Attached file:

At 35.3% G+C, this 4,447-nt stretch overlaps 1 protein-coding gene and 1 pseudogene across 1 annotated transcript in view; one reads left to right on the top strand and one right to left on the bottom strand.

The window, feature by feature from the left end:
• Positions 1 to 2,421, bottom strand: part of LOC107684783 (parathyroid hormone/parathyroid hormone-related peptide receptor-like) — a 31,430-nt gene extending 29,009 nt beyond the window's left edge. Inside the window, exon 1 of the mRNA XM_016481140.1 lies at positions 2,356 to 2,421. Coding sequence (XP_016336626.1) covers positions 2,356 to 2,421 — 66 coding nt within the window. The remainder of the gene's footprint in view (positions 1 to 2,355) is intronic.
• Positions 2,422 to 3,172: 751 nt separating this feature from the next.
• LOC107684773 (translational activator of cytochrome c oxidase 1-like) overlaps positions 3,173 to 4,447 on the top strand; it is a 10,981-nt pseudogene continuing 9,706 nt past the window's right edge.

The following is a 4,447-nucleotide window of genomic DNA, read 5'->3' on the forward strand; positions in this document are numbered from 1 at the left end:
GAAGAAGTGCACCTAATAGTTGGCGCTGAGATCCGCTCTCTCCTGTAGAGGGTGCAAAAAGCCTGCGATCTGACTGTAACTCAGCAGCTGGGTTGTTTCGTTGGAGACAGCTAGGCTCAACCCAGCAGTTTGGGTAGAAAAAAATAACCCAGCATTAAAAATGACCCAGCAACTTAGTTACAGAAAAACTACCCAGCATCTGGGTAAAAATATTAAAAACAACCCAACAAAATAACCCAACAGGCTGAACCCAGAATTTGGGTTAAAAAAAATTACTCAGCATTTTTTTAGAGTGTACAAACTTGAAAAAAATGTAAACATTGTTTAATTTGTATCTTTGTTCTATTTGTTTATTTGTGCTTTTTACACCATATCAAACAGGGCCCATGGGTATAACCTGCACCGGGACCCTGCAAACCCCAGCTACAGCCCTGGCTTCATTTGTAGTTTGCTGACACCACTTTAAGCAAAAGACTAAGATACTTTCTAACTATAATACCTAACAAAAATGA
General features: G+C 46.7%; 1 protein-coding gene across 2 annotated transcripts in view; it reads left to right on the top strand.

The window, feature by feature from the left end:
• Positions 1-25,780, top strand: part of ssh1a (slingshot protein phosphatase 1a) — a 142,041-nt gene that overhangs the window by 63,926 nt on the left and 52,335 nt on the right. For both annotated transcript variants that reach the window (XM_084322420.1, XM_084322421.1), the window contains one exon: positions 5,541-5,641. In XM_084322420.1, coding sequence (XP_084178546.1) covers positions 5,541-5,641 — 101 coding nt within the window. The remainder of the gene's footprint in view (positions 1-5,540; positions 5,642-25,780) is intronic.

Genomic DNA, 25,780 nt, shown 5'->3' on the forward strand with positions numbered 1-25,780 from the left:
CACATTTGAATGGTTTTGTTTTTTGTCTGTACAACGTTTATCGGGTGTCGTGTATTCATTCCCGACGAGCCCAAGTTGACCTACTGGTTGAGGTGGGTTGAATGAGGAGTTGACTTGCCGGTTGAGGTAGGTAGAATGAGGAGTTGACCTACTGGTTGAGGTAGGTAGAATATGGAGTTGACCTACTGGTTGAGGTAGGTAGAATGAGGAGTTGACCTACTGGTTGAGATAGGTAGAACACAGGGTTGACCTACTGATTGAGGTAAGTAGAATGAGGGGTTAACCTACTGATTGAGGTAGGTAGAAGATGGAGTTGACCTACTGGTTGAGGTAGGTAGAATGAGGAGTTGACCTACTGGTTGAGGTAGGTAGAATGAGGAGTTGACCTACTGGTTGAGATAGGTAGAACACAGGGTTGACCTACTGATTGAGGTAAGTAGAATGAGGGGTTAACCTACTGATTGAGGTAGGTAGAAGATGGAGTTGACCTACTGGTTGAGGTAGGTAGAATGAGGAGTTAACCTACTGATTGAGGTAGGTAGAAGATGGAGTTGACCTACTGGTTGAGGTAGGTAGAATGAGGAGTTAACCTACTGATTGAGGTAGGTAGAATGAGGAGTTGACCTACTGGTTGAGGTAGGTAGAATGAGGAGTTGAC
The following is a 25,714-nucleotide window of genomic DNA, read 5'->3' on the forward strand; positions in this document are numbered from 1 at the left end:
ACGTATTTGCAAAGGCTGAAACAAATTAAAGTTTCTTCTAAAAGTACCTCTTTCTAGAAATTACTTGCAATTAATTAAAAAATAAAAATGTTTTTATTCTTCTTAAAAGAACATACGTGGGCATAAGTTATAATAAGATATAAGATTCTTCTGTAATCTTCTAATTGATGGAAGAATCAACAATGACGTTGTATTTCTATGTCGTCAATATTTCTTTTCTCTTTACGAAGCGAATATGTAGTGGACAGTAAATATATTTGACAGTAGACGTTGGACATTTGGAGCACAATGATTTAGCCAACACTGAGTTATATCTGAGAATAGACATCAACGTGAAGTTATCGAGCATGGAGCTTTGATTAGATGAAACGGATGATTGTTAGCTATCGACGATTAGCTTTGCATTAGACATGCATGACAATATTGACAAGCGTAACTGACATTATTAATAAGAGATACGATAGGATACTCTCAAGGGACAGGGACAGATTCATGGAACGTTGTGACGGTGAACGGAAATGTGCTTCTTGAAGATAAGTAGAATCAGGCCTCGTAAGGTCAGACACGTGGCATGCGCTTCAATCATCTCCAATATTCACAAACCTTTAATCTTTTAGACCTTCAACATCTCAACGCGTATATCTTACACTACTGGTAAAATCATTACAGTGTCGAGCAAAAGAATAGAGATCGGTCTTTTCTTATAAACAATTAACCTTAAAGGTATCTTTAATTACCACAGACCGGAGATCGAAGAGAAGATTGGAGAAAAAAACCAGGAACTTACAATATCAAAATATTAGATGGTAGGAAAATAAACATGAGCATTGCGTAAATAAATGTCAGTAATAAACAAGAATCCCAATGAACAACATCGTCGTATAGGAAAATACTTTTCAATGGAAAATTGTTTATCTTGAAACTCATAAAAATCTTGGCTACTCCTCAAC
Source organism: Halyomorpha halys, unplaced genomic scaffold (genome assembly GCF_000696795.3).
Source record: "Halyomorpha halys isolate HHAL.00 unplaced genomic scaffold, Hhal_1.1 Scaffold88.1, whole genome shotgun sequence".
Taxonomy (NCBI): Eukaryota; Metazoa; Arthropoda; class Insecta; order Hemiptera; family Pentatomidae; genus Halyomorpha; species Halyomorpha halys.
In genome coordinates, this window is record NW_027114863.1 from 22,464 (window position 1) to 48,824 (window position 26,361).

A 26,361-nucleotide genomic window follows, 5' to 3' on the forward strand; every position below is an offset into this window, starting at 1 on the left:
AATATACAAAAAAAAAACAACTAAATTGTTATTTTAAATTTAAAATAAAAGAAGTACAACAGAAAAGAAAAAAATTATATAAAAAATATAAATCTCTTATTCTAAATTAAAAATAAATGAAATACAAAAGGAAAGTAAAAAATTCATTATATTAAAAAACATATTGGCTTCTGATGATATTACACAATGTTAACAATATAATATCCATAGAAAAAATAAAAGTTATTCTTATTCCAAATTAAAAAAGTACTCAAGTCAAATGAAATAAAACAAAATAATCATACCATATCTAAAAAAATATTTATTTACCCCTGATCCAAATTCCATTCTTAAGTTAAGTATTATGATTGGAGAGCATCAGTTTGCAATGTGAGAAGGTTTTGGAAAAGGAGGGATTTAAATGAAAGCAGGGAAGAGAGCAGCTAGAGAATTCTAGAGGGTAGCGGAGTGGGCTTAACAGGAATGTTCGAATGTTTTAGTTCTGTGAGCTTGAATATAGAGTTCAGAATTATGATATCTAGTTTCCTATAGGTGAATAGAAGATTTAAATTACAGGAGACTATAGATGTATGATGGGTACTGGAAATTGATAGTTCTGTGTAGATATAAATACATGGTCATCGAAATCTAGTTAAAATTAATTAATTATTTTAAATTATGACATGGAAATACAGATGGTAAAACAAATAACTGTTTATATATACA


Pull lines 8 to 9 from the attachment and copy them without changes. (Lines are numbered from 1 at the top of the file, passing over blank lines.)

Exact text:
General features: G+C 46.7%; 1 protein-coding gene across 2 annotated transcripts in view; it reads left to right on the top strand.

The window, feature by feature from the left end: